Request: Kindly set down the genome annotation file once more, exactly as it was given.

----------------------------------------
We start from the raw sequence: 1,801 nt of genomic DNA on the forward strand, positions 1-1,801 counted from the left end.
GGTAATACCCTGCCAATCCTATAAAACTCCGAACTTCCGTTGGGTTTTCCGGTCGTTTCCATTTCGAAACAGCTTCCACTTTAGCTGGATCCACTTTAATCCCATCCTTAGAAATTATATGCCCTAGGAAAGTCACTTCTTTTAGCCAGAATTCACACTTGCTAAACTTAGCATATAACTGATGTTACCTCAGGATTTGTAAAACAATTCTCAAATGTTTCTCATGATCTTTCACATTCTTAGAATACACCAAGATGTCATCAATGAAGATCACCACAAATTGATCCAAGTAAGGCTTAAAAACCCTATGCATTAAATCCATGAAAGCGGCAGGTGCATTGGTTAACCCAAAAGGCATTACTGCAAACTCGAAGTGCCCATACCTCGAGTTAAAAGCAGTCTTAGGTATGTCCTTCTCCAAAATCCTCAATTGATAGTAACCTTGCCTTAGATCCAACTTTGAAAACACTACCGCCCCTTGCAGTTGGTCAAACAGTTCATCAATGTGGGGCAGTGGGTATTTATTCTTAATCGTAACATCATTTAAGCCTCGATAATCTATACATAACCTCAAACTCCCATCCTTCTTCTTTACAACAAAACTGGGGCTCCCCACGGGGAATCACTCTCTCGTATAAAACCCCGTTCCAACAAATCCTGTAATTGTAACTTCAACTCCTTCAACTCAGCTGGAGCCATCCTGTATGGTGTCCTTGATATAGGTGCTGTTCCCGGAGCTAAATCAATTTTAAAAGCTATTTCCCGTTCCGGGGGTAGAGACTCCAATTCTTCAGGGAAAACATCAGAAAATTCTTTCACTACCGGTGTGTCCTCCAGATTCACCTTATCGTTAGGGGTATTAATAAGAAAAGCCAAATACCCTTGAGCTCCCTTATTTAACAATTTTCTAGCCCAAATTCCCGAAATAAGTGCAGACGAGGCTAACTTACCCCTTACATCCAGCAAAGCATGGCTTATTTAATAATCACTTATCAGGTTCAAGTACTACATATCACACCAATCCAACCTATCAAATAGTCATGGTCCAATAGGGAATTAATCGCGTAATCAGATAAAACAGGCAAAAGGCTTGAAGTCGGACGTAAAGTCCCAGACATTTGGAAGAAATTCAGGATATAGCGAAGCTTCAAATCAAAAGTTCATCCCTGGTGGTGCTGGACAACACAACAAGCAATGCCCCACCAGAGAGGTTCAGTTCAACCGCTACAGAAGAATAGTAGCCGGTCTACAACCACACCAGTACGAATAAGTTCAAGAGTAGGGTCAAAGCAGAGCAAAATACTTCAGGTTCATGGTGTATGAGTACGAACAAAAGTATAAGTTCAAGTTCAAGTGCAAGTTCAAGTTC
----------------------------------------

We start from the raw sequence: 1,801 nt of genomic DNA on the forward strand, positions 1-1,801 counted from the left end.
GGTAATACCCTGCCAATCCTATAAAACTCCGAACTTCCGTTGGGTTTTCCGGTCGTTTCCATTTCGAAACAGCTTCCACTTTAGCTGGATCCACTTTAATCCCATCCTTAGAAATTATATGCCCTAGGAAAGTCACTTCTTTTAGCCAGAATTCACACTTGCTAAACTTAGCATATAACTGATGTTACCTCAGGATTTGTAAAACAATTCTCAAATGTTTCTCATGATCTTTCACATTCTTAGAATACACCAAGATGTCATCAATGAAGATCACCACAAATTGATCCAAGTAAGGCTTAAAAACCCTATGCATTAAATCCATGAAAGCGGCAGGTGCATTGGTTAACCCAAAAGGCATTACTGCAAACTCGAAGTGCCCATACCTCGAGTTAAAAGCAGTCTTAGGTATGTCCTTCTCCAAAATCCTCAATTGATAGTAACCTTGCCTTAGATCCAACTTTGAAAACACTACCGCCCCTTGCAGTTGGTCAAACAGTTCATCAATGTGGGGCAGTGGGTATTTATTCTTAATCGTAACATCATTTAAGCCTCGATAATCTATACATAACCTCAAACTCCCATCCTTCTTCTTTACAACAAAACTGGGGCTCCCCACGGGGAATCACTCTCTCGTATAAAACCCCGTTCCAACAAATCCTGTAATTGTAACTTCAACTCCTTCAACTCAGCTGGAGCCATCCTGTATGGTGTCCTTGATATAGGTGCTGTTCCCGGAGCTAAATCAATTTTAAAAGCTATTTCCCGTTCCGGGGGTAGAGACTCCAATTCTTCAGGGAAAACATCAGAAAATTCTTTCACTACCGGTGTGTCCTCCAGATTCACCTTATCGTTAGGGGTATTAATAAGAAAAGCCAAATACCCTTGAGCTCCCTTATTTAACAATTTTCTAGCCCAAATTCCCGAAATAAGTGCAGACGAGGCTAACTTACCCCTTACATCCAGCAAAGCATGGCTTATTTAATAATCACTTATCAGGTTCAAGTACTACATATCACACCAATCCAACCTATCAAATAGTCATGGTCCAATAGGGAATTAATCGCGTAATCAGATAAAACAGGCAAAAGGCTTGAAGTCGGACGTAAAGTCCCAGACATTTGGAAGAAATTCAGGATATAGCGAAGCTTCAAATCAAAAGTTCATCCCTGGTGGTGCTGGACAACACAACAAGCAATGCCCCACCAGAGAGGTTCAGTTCAACCGCTACAGAAGAATAGTAGCCGGTCTACAACCACACCAGTACGAATAAGTTCAAGAGTAGGGTCAAAGCAGAGCAAAATACTTCAGGTTCATGGTGTATGAGTACGAACAAAAGTATAAGTTCAAGTTCAAGTGCAAGTTCAAGTTC